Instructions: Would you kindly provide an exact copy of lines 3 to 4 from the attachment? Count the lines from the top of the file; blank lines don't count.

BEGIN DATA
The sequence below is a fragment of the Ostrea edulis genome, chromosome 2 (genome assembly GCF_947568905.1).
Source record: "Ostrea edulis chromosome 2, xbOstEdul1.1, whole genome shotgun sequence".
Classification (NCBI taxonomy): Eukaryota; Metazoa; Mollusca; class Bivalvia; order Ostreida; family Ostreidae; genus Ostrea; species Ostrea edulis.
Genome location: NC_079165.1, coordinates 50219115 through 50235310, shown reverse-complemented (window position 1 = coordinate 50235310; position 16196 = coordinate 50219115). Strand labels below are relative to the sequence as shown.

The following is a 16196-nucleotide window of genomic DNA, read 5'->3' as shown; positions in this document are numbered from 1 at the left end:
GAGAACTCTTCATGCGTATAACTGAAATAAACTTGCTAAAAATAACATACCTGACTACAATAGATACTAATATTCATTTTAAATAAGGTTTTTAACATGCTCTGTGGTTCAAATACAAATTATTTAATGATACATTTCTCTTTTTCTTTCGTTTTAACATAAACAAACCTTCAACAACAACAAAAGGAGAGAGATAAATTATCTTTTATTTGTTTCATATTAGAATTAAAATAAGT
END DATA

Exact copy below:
Classification (NCBI taxonomy): Eukaryota; Metazoa; Mollusca; class Bivalvia; order Ostreida; family Ostreidae; genus Ostrea; species Ostrea edulis.
Genome location: NC_079165.1, coordinates 50219115 through 50235310, shown reverse-complemented (window position 1 = coordinate 50235310; position 16196 = coordinate 50219115). Strand labels below are relative to the sequence as shown.